In early 2010, Furlong consulted her board of directors and then spoke with Liz Allen, Director of Marketing and Business Development at PLoS in San Francisco, about starting a project together. “It made sense to me to pursue an online journal because I think that’s the future,” she says. “PLoS is able to quickly turn around credible information that is peer-reviewed.”
Allen says patient advocacy groups often have sophisticated Web sites, but PLoS can help advance their causes further. “Foundations and groups are eager for a way to quickly communicate the work that they and others fund in their field of interest,” says Allen.

Furlong wants to see all research data related to Duchenne available freely – even negative findings.
“I think we waste too much time, effort and money not learning from studies that didn’t produce positive results. Maybe it was technique or methodology and someone else can learn from that change,” she says. “We have an opportunity because of the connectedness of the community. I think this really will help the community and our goal for Duchenne is to accelerate wherever and whenever we can. We felt PLoS offered significant opportunity to accelerate.”

Compared to a traditional journal, the PLoS Currents publication process is compressed. Authors write their contributions online and when they are satisfied with the way the text, figures, tables and references look, they hit a button and submit it to an editorial process, says Patterson. Then editors do a quick quality control check. Once the material passes that step, the editors choose people from a board of reviewers to identify obvious problems or mistakes. After any necessary revisions, the work can then be immediately published.

Once published, the works from Currents are also archived in Pub Med Central. There is no author fee to publish.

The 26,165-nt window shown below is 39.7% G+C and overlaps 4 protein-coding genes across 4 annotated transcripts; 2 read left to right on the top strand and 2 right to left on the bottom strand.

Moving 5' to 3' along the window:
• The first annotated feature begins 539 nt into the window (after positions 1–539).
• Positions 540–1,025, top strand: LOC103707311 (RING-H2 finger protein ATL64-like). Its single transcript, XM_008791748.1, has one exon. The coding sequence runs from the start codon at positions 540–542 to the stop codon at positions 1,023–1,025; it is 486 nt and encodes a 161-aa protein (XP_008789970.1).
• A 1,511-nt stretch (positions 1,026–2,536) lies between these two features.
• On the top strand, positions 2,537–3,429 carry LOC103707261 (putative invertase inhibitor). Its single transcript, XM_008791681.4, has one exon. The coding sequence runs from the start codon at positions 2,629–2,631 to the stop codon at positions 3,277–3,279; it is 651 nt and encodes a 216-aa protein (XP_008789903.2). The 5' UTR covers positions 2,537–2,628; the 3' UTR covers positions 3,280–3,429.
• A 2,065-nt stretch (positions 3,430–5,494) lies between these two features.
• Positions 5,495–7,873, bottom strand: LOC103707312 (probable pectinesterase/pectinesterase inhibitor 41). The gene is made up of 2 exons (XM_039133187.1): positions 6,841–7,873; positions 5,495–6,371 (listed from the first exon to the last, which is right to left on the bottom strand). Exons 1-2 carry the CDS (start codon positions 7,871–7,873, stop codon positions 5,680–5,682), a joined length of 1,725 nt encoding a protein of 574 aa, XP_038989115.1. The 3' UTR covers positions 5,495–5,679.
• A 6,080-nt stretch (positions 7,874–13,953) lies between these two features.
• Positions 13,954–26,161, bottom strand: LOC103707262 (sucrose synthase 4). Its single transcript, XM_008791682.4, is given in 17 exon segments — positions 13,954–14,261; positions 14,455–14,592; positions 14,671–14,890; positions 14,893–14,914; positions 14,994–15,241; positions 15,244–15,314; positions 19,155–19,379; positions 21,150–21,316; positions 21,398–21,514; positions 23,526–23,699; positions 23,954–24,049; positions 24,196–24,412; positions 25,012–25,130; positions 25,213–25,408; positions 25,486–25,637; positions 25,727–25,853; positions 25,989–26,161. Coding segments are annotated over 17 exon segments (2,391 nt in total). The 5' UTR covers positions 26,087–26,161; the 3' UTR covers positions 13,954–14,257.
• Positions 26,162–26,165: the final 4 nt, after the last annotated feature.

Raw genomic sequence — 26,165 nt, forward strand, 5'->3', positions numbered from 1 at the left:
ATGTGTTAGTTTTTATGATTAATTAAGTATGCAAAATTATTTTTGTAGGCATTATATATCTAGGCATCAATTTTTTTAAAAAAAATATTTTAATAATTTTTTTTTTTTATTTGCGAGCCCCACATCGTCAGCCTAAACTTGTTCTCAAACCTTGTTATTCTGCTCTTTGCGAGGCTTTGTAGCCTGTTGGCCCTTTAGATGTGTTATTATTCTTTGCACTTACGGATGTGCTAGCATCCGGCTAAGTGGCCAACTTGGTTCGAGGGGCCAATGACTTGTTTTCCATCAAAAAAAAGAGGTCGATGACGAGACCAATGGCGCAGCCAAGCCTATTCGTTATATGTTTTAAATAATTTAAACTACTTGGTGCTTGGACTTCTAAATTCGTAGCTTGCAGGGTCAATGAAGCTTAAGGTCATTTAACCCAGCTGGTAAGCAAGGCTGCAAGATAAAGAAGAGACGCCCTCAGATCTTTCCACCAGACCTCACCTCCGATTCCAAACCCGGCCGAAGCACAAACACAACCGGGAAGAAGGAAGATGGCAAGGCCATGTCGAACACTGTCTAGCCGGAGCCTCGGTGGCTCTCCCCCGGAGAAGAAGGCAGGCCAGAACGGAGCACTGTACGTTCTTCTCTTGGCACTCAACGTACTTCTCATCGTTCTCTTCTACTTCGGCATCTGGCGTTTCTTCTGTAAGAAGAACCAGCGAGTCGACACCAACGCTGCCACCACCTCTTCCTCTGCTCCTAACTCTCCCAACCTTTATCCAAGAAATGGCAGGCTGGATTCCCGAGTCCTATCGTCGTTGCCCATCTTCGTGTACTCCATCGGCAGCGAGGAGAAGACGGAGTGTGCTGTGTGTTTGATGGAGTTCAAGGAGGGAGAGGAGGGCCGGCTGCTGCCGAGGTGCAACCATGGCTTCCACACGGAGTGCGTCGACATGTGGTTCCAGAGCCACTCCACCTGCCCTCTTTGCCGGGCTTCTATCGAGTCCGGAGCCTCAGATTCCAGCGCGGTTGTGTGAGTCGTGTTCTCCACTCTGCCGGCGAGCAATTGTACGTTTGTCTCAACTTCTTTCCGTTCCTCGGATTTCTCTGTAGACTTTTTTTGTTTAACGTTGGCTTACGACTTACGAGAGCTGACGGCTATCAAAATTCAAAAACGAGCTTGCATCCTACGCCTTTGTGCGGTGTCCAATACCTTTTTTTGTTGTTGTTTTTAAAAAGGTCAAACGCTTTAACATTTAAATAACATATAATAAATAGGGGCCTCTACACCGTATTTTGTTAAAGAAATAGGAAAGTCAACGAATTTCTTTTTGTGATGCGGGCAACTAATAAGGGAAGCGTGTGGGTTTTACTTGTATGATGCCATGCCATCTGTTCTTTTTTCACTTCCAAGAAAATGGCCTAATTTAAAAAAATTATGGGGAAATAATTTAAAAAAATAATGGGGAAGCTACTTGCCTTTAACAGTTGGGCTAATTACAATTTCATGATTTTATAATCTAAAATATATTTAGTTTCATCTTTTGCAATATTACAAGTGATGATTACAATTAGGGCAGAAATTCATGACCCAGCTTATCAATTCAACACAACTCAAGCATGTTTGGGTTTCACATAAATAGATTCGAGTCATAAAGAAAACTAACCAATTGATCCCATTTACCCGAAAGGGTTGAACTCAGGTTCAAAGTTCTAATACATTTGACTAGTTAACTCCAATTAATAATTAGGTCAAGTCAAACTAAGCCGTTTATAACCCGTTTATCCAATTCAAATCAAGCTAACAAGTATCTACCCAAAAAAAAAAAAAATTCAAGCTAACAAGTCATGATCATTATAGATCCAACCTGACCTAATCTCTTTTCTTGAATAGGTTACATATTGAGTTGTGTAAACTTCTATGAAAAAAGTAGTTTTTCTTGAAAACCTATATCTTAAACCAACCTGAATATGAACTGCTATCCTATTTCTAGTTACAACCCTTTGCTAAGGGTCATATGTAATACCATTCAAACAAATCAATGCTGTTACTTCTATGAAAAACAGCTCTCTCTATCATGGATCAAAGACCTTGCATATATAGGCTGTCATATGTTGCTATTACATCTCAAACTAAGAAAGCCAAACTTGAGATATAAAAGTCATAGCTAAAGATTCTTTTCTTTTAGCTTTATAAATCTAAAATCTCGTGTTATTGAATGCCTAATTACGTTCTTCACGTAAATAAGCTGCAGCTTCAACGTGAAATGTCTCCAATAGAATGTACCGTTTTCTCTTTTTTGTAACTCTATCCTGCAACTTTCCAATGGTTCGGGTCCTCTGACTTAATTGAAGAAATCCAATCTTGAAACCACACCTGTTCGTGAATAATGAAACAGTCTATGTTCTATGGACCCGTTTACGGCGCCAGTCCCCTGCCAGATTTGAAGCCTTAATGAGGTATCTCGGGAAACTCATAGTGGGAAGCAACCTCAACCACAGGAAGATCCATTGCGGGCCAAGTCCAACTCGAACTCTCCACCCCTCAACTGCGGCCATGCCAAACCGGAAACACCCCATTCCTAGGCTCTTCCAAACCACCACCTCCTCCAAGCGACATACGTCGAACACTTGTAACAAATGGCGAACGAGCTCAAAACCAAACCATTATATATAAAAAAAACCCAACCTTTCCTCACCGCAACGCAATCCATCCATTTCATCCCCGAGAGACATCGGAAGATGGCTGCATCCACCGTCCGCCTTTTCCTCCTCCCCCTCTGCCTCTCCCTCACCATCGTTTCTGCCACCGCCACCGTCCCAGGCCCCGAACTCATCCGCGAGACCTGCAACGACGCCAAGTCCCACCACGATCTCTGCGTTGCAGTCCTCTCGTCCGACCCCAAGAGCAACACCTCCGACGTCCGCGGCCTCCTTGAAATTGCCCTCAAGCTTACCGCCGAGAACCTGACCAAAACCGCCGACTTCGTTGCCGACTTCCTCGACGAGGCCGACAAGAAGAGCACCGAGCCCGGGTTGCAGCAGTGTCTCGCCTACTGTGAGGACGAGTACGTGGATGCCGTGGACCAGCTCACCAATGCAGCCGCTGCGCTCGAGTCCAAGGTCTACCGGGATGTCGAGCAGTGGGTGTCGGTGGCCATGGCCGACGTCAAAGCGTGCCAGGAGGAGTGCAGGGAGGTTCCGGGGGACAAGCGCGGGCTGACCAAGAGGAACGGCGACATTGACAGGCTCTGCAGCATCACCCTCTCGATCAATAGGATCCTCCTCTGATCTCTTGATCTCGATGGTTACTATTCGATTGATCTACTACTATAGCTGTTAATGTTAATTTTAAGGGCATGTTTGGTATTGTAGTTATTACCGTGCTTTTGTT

“The idea is to make it very streamlined, quick, and hassle free,” says Patterson. “This publication does all the essential jobs of a journal – including peer review and archiving – but it has the potential to do that very fast and, also, much more cheaply.”

Before PPMD signed on to the partnership, which required a financial commitment, Furlong says she checked with many investigators in the field of Duchenne to make sure they would use the online platform. “Without exception, they said it was time, they would participate, and think it would move the field forward,” she says.  

Furlong and Sharon Hesterlee, the director of research for PPMD, worked with Allen at PLoS on developing the publication, suggesting editors and scientific reviewers.

Allen is working on outreach through ads and social media, to make sure the community has heard of the site and encourage those involved in MD research to submit their work.

In July, there was a soft launch at the PPMD conference and the response was enthusiastic. The official launch is slated for this fall. Furlong says PPMD is committed to the project for two years and then will look at contributions and consult with scientists about moving forward.